By Randall Curtis, Ministry Developer for Young Adults and Youth
You have started a new full-time or part time youth ministry position. There will be this day, after you have smiled and met everyone, where you sit at your desk and ask the question.
Compile a list of all of the youth and their families and pray for them regularly. Always make sure that this list, with phone numbers and email addresses, is close by so that you can easily write notes on it. Keep it handy to quickly be able to update and make a phone call. Make sure this list has everyone –not just the active youth.
Listen and Look
Be ready to spend one year listening and observing what is going on. Your main job is to be present and hear where the youth and their families want to join you in ministry. Natural leaders who will be great people for you to work with will begin to step forward.
Also you will find questionable things going on that may give you concern. Bring these concerns forward with the designated leadership (clergy, youth committee, parents) and work on a plan to move forward.
So much of your first year is just being available to begin relationships with the youth, their families and the entire parish.
- Open yourself up as a dinner or lunch guest to your youth and families homes.
- At multiple parishes I said out loud,“I enjoy eating nice home-cooked dinners and meeting new people. You can help me with this by signing up to have me over on Thursday nights in September.” That may sound crazy but it worked every time. Many of my strongest relationships with youth and their families started through that invitation.
- Attend an outside the church youth event at least twice a month. Sports, school plays, and concerts.
- Besides getting to see the youth you will often be sitting next to parents who will be very appreciative that you are taking an interest in their youth. Parents often introduced me to other families at the event also.
- Say good morning to the acolytes or any youth who participate in the Sunday Service.
- Attend a non-youth parish meeting. (ECW, Men’s Breakfast Groups, Outreach groups)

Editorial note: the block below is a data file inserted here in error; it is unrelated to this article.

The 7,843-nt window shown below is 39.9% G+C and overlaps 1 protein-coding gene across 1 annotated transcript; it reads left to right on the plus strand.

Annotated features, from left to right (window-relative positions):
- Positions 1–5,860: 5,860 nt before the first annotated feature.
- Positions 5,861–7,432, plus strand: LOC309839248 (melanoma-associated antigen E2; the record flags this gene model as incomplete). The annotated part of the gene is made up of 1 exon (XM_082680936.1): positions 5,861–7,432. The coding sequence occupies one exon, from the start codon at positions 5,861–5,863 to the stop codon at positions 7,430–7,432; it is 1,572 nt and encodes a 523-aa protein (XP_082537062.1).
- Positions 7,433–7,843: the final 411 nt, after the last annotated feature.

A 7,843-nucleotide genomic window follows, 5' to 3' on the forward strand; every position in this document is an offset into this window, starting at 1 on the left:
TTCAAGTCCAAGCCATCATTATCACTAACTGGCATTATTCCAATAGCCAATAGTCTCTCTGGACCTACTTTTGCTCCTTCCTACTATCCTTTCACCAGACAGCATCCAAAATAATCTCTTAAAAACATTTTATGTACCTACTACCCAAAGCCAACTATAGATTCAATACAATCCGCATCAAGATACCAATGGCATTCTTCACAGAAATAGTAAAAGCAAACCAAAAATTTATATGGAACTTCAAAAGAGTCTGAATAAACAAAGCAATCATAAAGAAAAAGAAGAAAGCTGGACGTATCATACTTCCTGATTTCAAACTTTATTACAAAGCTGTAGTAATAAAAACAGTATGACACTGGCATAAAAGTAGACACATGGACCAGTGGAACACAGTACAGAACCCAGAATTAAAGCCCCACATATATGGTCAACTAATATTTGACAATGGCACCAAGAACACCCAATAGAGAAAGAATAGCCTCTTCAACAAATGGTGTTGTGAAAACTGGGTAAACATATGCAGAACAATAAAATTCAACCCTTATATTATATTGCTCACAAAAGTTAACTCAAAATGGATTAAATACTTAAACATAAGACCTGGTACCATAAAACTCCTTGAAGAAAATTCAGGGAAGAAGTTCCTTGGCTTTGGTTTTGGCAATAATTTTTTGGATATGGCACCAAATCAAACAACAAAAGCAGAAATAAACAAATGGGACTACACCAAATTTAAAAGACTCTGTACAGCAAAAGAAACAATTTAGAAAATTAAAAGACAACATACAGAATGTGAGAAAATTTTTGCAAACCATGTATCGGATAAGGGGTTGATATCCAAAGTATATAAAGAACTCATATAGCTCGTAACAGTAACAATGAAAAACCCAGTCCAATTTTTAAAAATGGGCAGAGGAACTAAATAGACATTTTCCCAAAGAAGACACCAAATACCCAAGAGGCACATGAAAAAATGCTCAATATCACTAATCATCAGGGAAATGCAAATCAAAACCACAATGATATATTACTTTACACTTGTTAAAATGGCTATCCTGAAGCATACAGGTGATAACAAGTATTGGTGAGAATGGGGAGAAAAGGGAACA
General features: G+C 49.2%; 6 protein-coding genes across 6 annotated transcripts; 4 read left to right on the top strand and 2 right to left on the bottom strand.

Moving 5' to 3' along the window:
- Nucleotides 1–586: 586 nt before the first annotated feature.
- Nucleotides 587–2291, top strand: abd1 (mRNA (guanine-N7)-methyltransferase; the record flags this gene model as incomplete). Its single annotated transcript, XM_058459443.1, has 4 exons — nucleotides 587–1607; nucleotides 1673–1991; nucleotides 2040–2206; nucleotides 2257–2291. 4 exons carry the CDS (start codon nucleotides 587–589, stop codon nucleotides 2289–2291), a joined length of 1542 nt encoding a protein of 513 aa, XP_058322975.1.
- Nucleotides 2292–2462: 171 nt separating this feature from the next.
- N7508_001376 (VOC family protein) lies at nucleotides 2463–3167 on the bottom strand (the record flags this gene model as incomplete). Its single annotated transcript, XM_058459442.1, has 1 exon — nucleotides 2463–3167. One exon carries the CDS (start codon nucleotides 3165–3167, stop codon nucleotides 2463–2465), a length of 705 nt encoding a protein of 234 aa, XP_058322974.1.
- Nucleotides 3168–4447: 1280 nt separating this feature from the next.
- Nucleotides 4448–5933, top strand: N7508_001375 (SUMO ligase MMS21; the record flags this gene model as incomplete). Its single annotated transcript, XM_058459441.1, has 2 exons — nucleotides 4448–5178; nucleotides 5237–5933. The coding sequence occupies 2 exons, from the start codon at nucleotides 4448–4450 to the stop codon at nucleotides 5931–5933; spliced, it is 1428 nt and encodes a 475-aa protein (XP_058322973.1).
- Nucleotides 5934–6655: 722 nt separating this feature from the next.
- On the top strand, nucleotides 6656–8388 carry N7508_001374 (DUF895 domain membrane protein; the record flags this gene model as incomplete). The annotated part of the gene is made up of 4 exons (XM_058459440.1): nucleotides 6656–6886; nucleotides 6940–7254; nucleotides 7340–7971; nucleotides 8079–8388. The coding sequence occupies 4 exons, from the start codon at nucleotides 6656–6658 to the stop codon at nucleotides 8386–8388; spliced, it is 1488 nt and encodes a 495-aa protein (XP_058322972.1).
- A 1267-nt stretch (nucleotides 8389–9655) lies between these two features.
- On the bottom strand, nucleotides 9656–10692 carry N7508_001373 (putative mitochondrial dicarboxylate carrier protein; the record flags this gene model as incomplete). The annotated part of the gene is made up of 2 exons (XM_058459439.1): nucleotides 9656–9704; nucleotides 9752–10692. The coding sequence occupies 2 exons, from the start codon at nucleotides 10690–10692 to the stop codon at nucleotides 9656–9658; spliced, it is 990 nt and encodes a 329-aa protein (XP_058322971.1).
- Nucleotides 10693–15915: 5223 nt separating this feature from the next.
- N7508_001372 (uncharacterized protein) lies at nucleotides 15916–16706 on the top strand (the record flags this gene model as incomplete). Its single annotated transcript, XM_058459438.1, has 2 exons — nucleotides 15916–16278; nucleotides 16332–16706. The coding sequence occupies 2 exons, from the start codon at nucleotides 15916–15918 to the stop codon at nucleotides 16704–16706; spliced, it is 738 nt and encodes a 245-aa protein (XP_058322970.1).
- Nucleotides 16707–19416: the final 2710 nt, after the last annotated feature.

- These are great ways to get more people to know you and the youth ministry that is happening at the church.
Pull together a calendar of events that are already planned for youth and their parents. This includes when the regular youth group meeting will happen, as well as any special events or diocesan or larger Church events. Even though you are new, there are already events planned and this will only help you add some more.
- Why give out a list of our weekly dates? Because more than likely you will cancel some due to holidays or busy weekends. Communicate this to parents now and they are more likely to see you as someone who has a plan.
- Shouldn’t I do this with a committee? If a youth ministry support committee made up of youth and parents already exists then absolutely. However, if you are beginning in the middle of the academic year or don’t have a committee like that, then compile a list of current dates and get that out.
Here is my list of every book a new youth minister should be reading in their first year:
The Godbearing Life: The Art of Soul Tending for Youth Ministry by Kendra Creasy Dean
I think I learned more about why I was a youth minister in this book than any other that book that I have read.
This book will turn you into an articulate advocate for youth ministry at your parish.
Call on Me: A Prayer Book for Young People by Jenifer Gamber and Sharon Ely Pearson
The prayers in this book will come in very handy throughout your ministry for special circumstances that come up in teen’s lives.
Randall Curtis is the Ministry Developer for Young Adults and Youth for the Episcopal Church in Arkansas. He is also a faculty member of the Certificate in Youth and Family Ministry through Forma and Bexley-Seabury and the geek writer at TheholyGeek.com.